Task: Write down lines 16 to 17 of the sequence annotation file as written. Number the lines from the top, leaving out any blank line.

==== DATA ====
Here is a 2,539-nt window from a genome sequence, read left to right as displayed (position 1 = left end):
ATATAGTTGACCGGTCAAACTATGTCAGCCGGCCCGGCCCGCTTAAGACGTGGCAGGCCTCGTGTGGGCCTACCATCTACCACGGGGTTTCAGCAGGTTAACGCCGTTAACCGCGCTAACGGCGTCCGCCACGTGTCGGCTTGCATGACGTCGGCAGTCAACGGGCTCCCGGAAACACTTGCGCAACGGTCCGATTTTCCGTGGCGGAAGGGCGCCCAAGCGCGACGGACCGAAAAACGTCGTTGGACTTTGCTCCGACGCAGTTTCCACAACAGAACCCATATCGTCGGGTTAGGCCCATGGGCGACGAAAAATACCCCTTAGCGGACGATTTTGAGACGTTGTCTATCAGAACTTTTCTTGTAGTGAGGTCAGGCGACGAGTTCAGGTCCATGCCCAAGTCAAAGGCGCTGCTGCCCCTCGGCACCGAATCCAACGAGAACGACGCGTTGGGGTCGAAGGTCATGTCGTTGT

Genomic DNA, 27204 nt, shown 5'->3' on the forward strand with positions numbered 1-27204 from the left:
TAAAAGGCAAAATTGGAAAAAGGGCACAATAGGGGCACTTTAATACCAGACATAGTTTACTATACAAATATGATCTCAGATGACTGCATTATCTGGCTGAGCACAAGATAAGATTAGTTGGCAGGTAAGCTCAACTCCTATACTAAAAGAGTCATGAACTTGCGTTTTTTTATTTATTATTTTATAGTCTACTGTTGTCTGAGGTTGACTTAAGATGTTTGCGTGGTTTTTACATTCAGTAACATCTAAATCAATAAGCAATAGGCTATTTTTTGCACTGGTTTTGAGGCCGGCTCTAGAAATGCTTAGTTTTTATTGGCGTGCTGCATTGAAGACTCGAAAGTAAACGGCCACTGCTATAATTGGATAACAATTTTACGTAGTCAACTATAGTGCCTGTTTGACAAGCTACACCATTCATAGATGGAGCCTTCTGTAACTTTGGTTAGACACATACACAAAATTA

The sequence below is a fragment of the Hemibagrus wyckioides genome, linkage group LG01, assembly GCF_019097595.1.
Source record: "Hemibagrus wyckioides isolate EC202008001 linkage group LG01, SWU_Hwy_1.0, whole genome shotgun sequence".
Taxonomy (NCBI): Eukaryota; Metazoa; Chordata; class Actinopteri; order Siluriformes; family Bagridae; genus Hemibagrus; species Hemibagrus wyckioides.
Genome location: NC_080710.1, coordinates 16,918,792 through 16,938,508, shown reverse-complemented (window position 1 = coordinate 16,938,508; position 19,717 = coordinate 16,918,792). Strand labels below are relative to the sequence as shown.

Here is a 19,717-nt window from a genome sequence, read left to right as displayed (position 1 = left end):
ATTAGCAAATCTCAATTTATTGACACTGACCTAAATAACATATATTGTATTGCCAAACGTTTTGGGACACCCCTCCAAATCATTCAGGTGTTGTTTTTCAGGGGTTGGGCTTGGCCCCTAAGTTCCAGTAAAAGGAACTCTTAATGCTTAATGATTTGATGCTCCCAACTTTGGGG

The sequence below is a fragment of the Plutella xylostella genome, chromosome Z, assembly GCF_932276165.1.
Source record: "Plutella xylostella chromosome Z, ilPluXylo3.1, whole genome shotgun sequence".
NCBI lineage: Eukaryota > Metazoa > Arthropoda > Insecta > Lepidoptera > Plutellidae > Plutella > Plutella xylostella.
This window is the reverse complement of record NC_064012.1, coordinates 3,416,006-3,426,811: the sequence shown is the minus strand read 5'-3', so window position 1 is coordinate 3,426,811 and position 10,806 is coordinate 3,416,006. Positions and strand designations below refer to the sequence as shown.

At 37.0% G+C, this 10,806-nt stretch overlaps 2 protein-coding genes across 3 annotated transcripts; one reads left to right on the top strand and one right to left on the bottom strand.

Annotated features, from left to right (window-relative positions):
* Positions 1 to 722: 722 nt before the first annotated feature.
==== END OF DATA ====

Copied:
Annotated features, from left to right (window-relative positions):
* Positions 1 to 722: 722 nt before the first annotated feature.